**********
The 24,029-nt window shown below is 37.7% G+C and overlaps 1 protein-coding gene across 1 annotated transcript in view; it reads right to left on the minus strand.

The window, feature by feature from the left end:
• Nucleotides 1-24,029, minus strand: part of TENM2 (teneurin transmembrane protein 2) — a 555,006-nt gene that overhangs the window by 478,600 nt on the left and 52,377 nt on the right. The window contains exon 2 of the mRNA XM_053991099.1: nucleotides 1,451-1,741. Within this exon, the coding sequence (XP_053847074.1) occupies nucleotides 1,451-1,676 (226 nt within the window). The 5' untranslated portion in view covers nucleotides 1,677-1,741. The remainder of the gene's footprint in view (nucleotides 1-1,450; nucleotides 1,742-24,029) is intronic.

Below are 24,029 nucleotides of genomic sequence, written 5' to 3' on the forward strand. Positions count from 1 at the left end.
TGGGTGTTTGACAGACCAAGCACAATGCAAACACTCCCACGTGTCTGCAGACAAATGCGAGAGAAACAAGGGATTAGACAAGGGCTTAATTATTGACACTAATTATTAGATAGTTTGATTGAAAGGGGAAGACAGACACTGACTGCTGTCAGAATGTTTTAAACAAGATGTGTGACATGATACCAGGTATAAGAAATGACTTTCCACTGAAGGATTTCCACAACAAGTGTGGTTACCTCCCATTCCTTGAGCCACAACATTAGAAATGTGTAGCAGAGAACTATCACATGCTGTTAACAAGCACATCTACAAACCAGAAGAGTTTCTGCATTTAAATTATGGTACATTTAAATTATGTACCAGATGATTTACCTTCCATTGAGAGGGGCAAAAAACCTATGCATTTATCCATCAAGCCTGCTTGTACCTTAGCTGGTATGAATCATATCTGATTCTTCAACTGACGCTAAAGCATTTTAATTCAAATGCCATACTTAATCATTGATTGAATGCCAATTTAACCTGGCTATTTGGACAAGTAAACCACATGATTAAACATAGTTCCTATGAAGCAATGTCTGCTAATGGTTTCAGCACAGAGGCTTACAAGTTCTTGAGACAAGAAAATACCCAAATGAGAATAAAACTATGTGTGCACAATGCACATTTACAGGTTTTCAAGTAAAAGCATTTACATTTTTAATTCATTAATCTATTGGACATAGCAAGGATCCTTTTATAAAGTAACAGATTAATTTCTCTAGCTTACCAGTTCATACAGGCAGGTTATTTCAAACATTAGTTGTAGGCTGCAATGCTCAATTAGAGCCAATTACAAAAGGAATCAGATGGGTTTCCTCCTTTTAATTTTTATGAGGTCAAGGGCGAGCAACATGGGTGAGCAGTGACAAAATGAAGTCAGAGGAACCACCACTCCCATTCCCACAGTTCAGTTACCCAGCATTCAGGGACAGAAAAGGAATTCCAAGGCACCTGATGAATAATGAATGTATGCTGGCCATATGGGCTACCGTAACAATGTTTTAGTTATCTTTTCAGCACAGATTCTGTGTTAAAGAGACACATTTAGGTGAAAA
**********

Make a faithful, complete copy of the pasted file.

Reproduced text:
The 24,029-nt window shown below is 37.7% G+C and overlaps 1 protein-coding gene across 1 annotated transcript in view; it reads right to left on the minus strand.

The window, feature by feature from the left end:
• Nucleotides 1-24,029, minus strand: part of TENM2 (teneurin transmembrane protein 2) — a 555,006-nt gene that overhangs the window by 478,600 nt on the left and 52,377 nt on the right. The window contains exon 2 of the mRNA XM_053991099.1: nucleotides 1,451-1,741. Within this exon, the coding sequence (XP_053847074.1) occupies nucleotides 1,451-1,676 (226 nt within the window). The 5' untranslated portion in view covers nucleotides 1,677-1,741. The remainder of the gene's footprint in view (nucleotides 1-1,450; nucleotides 1,742-24,029) is intronic.

Below are 24,029 nucleotides of genomic sequence, written 5' to 3' on the forward strand. Positions count from 1 at the left end.
TGGGTGTTTGACAGACCAAGCACAATGCAAACACTCCCACGTGTCTGCAGACAAATGCGAGAGAAACAAGGGATTAGACAAGGGCTTAATTATTGACACTAATTATTAGATAGTTTGATTGAAAGGGGAAGACAGACACTGACTGCTGTCAGAATGTTTTAAACAAGATGTGTGACATGATACCAGGTATAAGAAATGACTTTCCACTGAAGGATTTCCACAACAAGTGTGGTTACCTCCCATTCCTTGAGCCACAACATTAGAAATGTGTAGCAGAGAACTATCACATGCTGTTAACAAGCACATCTACAAACCAGAAGAGTTTCTGCATTTAAATTATGGTACATTTAAATTATGTACCAGATGATTTACCTTCCATTGAGAGGGGCAAAAAACCTATGCATTTATCCATCAAGCCTGCTTGTACCTTAGCTGGTATGAATCATATCTGATTCTTCAACTGACGCTAAAGCATTTTAATTCAAATGCCATACTTAATCATTGATTGAATGCCAATTTAACCTGGCTATTTGGACAAGTAAACCACATGATTAAACATAGTTCCTATGAAGCAATGTCTGCTAATGGTTTCAGCACAGAGGCTTACAAGTTCTTGAGACAAGAAAATACCCAAATGAGAATAAAACTATGTGTGCACAATGCACATTTACAGGTTTTCAAGTAAAAGCATTTACATTTTTAATTCATTAATCTATTGGACATAGCAAGGATCCTTTTATAAAGTAACAGATTAATTTCTCTAGCTTACCAGTTCATACAGGCAGGTTATTTCAAACATTAGTTGTAGGCTGCAATGCTCAATTAGAGCCAATTACAAAAGGAATCAGATGGGTTTCCTCCTTTTAATTTTTATGAGGTCAAGGGCGAGCAACATGGGTGAGCAGTGACAAAATGAAGTCAGAGGAACCACCACTCCCATTCCCACAGTTCAGTTACCCAGCATTCAGGGACAGAAAAGGAATTCCAAGGCACCTGATGAATAATGAATGTATGCTGGCCATATGGGCTACCGTAACAATGTTTTAGTTATCTTTTCAGCACAGATTCTGTGTTAAAGAGACACATTTAGGTGAAAA